FORTUNE -- Tim Cook likes to trot out Net Applications' monthly reports to show that although Apple's (AAPL) iOS ceded market share this year to Google's (GOOG) Android in terms of devices sold, it continues to dominate the Web in terms of devices used -- i.e. connected to the Internet and generating the online sales and ad revenues that power the Web economy.
The three charts here -- based on Net Market Share reports that Net Applications released Sunday -- don't contradict that. Between them, iPad and iPhone represent more than half of the traffic to the websites operated by NetApplications' clients.
But the last two charts also show Apple's Web share shrinking over the past 12 months as the installed base of Android devices gained on and eventually overtook iOS.
Apple may still have an outsized presence on the Web, given its diminishing share of devices in users hands, but Android is closing in. Note in particular the trajectory of Jelly Bean version 4.1, released in July 2012. Its Web share grew nearly seven-fold year over year, from 2% to 13.6%.
LINK: Net Market Share methodology.
Data provided by > Net Market Share
iOS' worldwide Web share hit an all-time low as Android's surged to an all-time high.
FORTUNE -- Tim Cook likes to cite NetApplications' monthly usage reports to show that no matter how much ground they lose to Google's (GOOG) Android in terms of unit sales, Apple's (AAPL) mobile devices continue to dominate the Web.
It will be curious to see if Cook cites the Web analytics firm's stats at Apple's next special event, because MOREPhilip Elmer-DeWitt - Sep 1, 2013 7:04 AM ET
StatCounter's "Internet Wars" report, if true, would be a big deal.
FORTUNE -- StatCounter, a Dublin-based Web traffic analytics company, reported Wednesday that Samsung has overtaken Apple (AAPL) for the first time to claim the No. 1 spot in worldwide mobile Internet usage.
If true, that would take the wind out of one of Apple's last bragging points -- a point that Tim Cook reiterated just last March at All Things D: MOREPhilip Elmer-DeWitt - Jul 10, 2013 8:39 AM ET
Meanwhile, Apple's iOS got a small, unseasonable bump.
FORTUNE -- This is a surprise.
Although Apple (AAPL) hasn't released a new iPad or iPhone in seven months, and Samsung claims it shipped 10 million new Galaxy S4s in May, Android's Web share slipped a bit month over month while Apple's edged up, according to a NetApplications report issued Saturday.
Based on visits to the company's 40,000 client sites, Apple's share of mobile Web MOREPhilip Elmer-DeWitt - Jun 2, 2013 10:13 AM ET
Apple's iOS is down 6.6%, but the iPhone and iPad still account for 59% of Web usage.
FORTUNE -- Netapplications' April report, released Wednesday, shows Android's share of Web traffic recovering from its November pause and picking up its slow but steady growth.
Google's (GOOG) mobile operating platform now accounts for 26% of Web usage -- up 35% year over year -- as measured by visits to the sites of Netapplication's 40,000 MOREPhilip Elmer-DeWitt - May 1, 2013 10:48 AM ET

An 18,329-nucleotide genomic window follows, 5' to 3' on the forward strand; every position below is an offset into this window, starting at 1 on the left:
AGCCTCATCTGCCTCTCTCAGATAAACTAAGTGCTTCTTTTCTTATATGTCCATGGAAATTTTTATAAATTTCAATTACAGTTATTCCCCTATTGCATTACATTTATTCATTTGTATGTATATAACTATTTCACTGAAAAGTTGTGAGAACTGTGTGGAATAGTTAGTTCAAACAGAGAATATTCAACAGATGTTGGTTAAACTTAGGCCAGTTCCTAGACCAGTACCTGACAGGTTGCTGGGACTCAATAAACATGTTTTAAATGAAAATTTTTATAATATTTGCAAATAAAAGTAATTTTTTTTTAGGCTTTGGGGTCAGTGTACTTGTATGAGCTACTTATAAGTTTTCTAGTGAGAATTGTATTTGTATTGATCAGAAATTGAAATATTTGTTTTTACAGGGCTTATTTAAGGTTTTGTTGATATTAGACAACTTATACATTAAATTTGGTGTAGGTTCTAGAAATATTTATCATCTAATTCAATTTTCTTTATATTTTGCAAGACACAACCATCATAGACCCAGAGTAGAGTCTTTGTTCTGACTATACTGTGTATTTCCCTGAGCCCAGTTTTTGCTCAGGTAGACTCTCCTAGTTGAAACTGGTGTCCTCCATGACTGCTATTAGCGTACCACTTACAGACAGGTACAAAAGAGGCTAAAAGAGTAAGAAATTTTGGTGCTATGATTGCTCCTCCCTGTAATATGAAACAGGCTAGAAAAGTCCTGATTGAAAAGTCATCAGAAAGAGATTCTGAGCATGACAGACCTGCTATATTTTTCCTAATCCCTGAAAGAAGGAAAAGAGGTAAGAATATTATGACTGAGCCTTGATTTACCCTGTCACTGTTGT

And in the Apple market, Lion is still trailing two-year-old Snow Leopard
In its final monthly report for 2011, NetApplications offers a window on the shifting fates of the various flavors of Microsoft (MSFT) Windows and Mac OS X that show up at its 40,000 clients' websites.
As a rule, creaky old legacy systems dominate.
Windows XP, which Microsoft introduced in August 2001, is still the single most-present PC operating system, with a MOREPhilip Elmer-DeWitt - Jan 1, 2012 10:56 AM ET
Ranked by Internet market share -- rather than unit sales -- Google is now No. 3
From the perspective of NetApplications, which has been measuring browser usage data since 2004 (currently monitoring the activity of 160 million users on 40,000 sites):
Apple's (AAPL) iOS is the still reigning champion of the World Wide Web among mobile operating systems (including tablets)
Google's (GOOG) Android made a strong showing in 2011 but has started to MORE
But the overall picture is still more than 90% Microsoft Windows blue
NetApplications' Nov. 2010 operating systems report reminds us that despite all the talk about the growth of the mobile Web, the vast majority of global Internet traffic is still generated by PCs.
At first glance, the pie chart at right doesn't look very different from one we might have drawn a year ago. The Microsoft (MSFT) Windows and Apple (AAPL) MOREPhilip Elmer-DeWitt - Dec 3, 2010 8:08 AM ET
Chrome's growth comes at the expense of Internet Explorer, which dropped to under 60% for the first time since it crushed Netscape in the 90's.
Google's Open source Chrome Browser, which is available on Mac, Windows and Linux went from 6.1% of the browser market to 6.7%, a hearty gain, especially in the month where Apple (AAPL) sold a million Safari-browsing iPads.
The stats, according to NetApplications who follow browsing habits on MORESeth Weintraub - May 3, 2010 5:46 PM ET
After drifting inexplicably in February, March and April -- actually losing market share in two out of three months just when Macintosh sales seemed to be on fire -- Mac OS X recovered smartly in the Net Applications survey issued overnight Sunday.
Apple's (AAPL) share of the operating system market grew 5.69% in May to hit a record 7.80%, while Windows in all its flavors dropped half a point to 91.17%. MOREPhilip Elmer-DeWitt - Jun 1, 2008 6:33 AM ET
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